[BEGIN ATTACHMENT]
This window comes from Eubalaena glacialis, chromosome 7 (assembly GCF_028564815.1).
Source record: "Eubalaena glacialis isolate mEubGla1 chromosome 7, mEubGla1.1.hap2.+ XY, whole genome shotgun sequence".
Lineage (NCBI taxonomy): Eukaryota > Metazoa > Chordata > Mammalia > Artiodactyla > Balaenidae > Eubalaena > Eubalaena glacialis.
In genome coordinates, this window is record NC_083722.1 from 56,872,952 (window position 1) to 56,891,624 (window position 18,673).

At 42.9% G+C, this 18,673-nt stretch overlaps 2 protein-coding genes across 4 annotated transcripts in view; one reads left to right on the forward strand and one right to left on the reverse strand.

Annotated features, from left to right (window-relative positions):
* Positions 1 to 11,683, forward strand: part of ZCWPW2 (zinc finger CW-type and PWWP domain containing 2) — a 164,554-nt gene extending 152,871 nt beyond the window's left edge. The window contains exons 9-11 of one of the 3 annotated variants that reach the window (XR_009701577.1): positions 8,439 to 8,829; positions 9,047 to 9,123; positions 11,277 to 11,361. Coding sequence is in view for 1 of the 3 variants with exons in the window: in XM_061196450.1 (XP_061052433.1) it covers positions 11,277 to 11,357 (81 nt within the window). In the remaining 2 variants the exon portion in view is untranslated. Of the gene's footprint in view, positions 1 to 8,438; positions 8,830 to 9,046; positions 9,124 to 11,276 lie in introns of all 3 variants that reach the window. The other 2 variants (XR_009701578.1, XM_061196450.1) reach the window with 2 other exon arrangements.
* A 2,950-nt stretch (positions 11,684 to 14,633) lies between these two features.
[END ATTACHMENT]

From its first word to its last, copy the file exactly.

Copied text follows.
This window comes from Eubalaena glacialis, chromosome 7 (assembly GCF_028564815.1).
Source record: "Eubalaena glacialis isolate mEubGla1 chromosome 7, mEubGla1.1.hap2.+ XY, whole genome shotgun sequence".
Lineage (NCBI taxonomy): Eukaryota > Metazoa > Chordata > Mammalia > Artiodactyla > Balaenidae > Eubalaena > Eubalaena glacialis.
In genome coordinates, this window is record NC_083722.1 from 56,872,952 (window position 1) to 56,891,624 (window position 18,673).

At 42.9% G+C, this 18,673-nt stretch overlaps 2 protein-coding genes across 4 annotated transcripts in view; one reads left to right on the forward strand and one right to left on the reverse strand.

Annotated features, from left to right (window-relative positions):
* Positions 1 to 11,683, forward strand: part of ZCWPW2 (zinc finger CW-type and PWWP domain containing 2) — a 164,554-nt gene extending 152,871 nt beyond the window's left edge. The window contains exons 9-11 of one of the 3 annotated variants that reach the window (XR_009701577.1): positions 8,439 to 8,829; positions 9,047 to 9,123; positions 11,277 to 11,361. Coding sequence is in view for 1 of the 3 variants with exons in the window: in XM_061196450.1 (XP_061052433.1) it covers positions 11,277 to 11,357 (81 nt within the window). In the remaining 2 variants the exon portion in view is untranslated. Of the gene's footprint in view, positions 1 to 8,438; positions 8,830 to 9,046; positions 9,124 to 11,276 lie in introns of all 3 variants that reach the window. The other 2 variants (XR_009701578.1, XM_061196450.1) reach the window with 2 other exon arrangements.
* A 2,950-nt stretch (positions 11,684 to 14,633) lies between these two features.